We are better humans, daughters, sisters, mothers, workers, and partners when we take good care of ourselves. This looks like staying hydrated, eating well, staying active, addressing sexual health, educating our minds, getting enough sleep, and generally doing all the things that help us to be happy, healthy humans. We don’t need to burn ourselves out for anyone else.
We should enthusiastically support other women.
Throw out the misogynistic bullshit of any statement that women aren’t good friends. Stop repeating this massive lie for future generations to learn and parrot to their children. If you don’t know any strong, wonderful women, you’re either spending time with the wrong women or you are personally problematic.
We should support women in elected office, in leadership positions, and in relationships—seeing women as allies rather than competitors. We’ve all heard that empowered women empower women, and we need to empower ourselves to be those women. This includes all women, not just white, cis-gendered ones.
We should cultivate body positivity.
Women tend to bond over body bashing instead of celebrating our unique and individual beauty. Women’s bodies have the capacity to do amazing things like house and birth children and feed them—whether we choose to do this or not. But our bodies can also be strong, sensual, and sexual.
We can build endurance, get stronger, and reach new levels of fitness, but body positivity should also extend to healthy sexual attitudes. Getting rid of slut-shaming and the discomfort with the idea of masturbation and throwing out the antiquated and socially constructed idea of virginity is a start.
We should have some level of independence.
Financial dependence too often keeps women in toxic relationships. Being able to be financially independent is a valuable life skill on many levels. We also need to cultivate emotional independence, recognize co-dependent tendencies, and learn to have full enriched lives regardless of our relationship status.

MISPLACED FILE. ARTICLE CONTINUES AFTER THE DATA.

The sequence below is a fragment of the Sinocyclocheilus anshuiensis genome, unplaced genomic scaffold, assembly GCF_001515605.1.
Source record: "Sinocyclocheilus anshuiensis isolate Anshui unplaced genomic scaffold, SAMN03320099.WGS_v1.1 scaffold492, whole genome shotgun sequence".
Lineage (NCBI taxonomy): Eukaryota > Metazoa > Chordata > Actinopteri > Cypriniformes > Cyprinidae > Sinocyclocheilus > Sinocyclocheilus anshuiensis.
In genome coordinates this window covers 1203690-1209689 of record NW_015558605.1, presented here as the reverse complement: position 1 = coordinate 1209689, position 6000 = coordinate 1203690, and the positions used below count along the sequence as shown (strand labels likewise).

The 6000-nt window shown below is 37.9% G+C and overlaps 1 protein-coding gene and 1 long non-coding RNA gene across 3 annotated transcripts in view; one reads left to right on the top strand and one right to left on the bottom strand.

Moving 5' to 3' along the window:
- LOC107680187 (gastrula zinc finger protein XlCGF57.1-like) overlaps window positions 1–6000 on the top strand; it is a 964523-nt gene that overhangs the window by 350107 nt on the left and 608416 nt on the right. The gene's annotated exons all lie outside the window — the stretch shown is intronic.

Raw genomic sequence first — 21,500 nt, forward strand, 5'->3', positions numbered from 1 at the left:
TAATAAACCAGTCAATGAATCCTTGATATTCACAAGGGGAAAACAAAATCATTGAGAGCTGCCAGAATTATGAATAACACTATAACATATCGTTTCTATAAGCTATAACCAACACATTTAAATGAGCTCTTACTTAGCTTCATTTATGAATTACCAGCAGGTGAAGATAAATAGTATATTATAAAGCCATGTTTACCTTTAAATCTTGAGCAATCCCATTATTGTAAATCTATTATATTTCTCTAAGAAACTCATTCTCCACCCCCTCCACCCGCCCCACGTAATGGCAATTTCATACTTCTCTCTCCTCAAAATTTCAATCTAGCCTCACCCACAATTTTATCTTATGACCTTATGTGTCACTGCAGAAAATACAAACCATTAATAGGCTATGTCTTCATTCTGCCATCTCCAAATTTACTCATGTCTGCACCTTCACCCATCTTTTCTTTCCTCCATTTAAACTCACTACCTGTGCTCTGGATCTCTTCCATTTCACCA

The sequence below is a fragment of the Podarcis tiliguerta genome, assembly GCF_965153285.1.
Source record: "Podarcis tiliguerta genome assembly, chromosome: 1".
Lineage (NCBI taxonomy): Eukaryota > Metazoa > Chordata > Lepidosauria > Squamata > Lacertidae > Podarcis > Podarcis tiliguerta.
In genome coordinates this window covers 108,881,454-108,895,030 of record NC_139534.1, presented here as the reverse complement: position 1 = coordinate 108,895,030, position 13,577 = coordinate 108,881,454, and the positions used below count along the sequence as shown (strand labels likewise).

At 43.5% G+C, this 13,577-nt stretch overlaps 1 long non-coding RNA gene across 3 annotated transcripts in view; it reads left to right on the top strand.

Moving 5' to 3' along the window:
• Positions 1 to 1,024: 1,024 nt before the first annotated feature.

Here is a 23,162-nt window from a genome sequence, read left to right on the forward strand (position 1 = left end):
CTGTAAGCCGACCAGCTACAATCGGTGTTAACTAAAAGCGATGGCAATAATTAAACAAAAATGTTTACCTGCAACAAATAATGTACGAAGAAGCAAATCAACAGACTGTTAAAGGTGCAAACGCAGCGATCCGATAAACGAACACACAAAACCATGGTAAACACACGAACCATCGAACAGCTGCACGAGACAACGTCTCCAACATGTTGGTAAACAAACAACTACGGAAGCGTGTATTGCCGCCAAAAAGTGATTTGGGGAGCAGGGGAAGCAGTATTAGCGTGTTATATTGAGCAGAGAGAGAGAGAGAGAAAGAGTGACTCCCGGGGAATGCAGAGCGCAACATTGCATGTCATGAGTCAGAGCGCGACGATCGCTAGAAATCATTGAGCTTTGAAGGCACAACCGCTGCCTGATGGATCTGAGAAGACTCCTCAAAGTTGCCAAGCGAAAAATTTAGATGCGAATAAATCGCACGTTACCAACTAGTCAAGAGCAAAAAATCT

We should vote.
White women have only had the right to vote in this country for about 100 years—women of color have had that right for even lesser. Our ancestors fought like hell to give us the opportunity to elect the officials who represent us. We need to show up at the polls (or vote by mail) for every single local, state, and federal election that comes around because it is our right and privilege to have a say in our government.
We should do no harm but take no shit.
The amount of shit women deal with starts early when our bodies are sexualized by dress code policies and adults start giving unwanted feedback on our bodies. It follows us through life, catcalling from the sidelines, continuing to police our wardrobe at work, dictating our timelines and responsibilities, and then dismissing us as we age. But we don’t have to sit quietly and take it. Instead, we can learn how to avoid being personally harmful while drawing a firm line on the bullshit with healthy boundaries for our bodies and our lives.
Fuck society’s rules and the never-ending invitations to smile. We’ll smile when we’re left alone to live our lives in the manner of our choosing.
Let’s start now.
“Another world is not only possible, she is on her way. On a quiet day, I can hear her breathing.” ~ Arundhati Roy